(the court may take judicial notice of administrative
decisions as matters of public record).
as true the factual allegations in Centeno's Second
Amended Complaint, and drawing all reasonable inference in
Centeno's favor, see Bickerstaff v, 830 F.3d at
396, reveals the following.
Centeno's Agency (EEO) Proceedings
Centeno first asked the Postal Service to accommodate his eye
disability, they granted his request, thus allowing him to
administer eye drops during his work breaks. This meant that
Centeno was entitled to take a thirty-minute lunch plus two
breaks (ten minutes each) to administer his eye medication.
Later, a new Customer Service Manager ended Centeno's
accommodation. Centeno responded by filing a complaint of
disability discrimination with the Postal Service's Equal
Employment Opportunity office. On September 18, 2013, Centeno
and the Postal Service entered into a written settlement
agreement (Settlement Agreement). Centeno “resumed
working in the manner he had when he was previously
accommodated.” (Doc. #27, PageID# 381).
All's well that ends well; or so it seemed.
alleges that a first breach of the Settlement Agreement
occurred but the parties' informally resolved it. In late
2014, another breach of the Settlement Agreement occurred in
when acting labor relations specialist Dawn Grilliott
informed Centeno “that his agreed upon accommodation
would no longer be honored and instead his lunch period would
be extended from thirty … to sixty …
minutes.” Id. at 381. In response, Centeno
took the following steps:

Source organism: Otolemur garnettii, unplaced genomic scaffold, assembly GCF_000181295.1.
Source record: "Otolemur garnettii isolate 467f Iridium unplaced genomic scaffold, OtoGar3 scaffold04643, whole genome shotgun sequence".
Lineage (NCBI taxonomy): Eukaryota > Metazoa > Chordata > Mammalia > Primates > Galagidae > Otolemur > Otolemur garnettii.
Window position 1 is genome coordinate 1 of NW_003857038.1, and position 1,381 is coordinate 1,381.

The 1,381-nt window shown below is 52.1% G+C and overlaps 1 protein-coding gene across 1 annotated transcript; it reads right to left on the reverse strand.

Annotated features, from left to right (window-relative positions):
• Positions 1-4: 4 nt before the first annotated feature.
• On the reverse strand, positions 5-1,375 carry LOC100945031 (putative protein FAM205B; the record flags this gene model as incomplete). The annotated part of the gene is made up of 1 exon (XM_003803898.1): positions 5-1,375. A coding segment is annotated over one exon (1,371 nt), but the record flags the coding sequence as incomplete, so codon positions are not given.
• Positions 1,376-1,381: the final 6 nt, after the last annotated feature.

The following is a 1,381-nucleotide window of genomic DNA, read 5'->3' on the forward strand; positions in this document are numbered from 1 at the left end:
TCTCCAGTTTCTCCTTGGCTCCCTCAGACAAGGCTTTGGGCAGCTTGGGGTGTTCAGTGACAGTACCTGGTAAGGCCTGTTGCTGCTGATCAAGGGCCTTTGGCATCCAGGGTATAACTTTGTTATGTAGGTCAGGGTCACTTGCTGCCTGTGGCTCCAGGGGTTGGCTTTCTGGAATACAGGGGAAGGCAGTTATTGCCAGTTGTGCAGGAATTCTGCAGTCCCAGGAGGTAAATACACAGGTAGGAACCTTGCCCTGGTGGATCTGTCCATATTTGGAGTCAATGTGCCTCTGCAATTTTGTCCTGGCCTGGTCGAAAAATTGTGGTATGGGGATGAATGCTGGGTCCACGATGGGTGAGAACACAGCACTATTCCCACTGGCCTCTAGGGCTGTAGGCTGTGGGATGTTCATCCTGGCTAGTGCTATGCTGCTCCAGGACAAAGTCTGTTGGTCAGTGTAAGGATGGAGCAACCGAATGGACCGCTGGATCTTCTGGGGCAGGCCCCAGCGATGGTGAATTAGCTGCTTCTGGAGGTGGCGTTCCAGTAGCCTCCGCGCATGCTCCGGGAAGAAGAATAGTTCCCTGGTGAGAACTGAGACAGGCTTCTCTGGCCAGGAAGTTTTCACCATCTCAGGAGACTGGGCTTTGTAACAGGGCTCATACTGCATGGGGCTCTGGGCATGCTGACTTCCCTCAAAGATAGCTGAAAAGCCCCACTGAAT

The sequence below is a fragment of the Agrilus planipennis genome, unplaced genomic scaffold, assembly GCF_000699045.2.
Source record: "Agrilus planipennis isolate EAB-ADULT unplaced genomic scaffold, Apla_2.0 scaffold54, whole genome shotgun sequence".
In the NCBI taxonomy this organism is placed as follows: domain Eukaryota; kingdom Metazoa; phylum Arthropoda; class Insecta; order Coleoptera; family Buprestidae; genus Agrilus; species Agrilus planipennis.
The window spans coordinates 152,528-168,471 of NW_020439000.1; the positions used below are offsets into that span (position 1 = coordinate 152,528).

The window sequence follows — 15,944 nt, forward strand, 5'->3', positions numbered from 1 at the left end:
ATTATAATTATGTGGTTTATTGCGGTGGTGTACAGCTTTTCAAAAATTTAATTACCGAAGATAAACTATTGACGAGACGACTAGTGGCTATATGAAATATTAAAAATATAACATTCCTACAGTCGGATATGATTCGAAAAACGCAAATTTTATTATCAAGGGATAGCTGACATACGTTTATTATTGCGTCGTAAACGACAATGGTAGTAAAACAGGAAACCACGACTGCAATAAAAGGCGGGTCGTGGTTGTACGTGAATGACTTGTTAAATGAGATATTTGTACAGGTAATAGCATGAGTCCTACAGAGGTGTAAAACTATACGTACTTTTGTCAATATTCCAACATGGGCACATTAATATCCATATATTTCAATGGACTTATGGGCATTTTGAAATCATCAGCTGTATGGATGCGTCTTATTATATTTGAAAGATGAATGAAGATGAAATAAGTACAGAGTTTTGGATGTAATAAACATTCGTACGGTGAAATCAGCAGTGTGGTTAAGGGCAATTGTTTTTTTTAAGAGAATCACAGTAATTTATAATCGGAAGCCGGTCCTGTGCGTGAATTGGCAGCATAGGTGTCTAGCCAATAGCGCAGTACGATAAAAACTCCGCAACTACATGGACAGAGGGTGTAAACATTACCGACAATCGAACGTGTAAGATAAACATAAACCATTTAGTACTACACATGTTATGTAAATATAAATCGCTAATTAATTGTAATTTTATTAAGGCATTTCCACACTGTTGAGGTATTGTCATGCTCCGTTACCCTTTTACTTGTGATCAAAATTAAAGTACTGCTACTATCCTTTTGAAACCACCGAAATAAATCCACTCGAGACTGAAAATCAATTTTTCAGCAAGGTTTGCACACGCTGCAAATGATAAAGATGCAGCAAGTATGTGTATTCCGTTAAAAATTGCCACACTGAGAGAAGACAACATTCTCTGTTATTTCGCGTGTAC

1. April 28, 2014: He sent a letter, through
counsel, to the District Human Resources Manager, stating
that the Postal Service was violating Settlement Agreement by
charging him for a sixty-minute lunch. Id. at 376,
2. March 13, 2015: He had not received a
response to his letter, and he consequently used the Postal
Service's EEO hotline to request counseling. Id.
3. May 22, 2015: Centeno, through counsel,
filed a Pre-Complaint Counseling form alleging that the
Postal Service breached the September 2013 settlement
agreement by denying him comfort breaks and requiring him to
take a sixty-minute lunch. Id. at 377, 398-400.
4. July 2, 2015: Centeno's counsel sent
a letter to the EEO Compliance Manager informing her of the
breach. Id. at 377, 401.
5. July 13, 2015: The Postal Service sent a
letter to Centeno telling him that his requests for EEO
counseling “will be processed as a breach allegation
… and will not be processed as a new counseling
request.” Id. at 377, 402. This letter also
informed him, among other things, that the Postal Service ...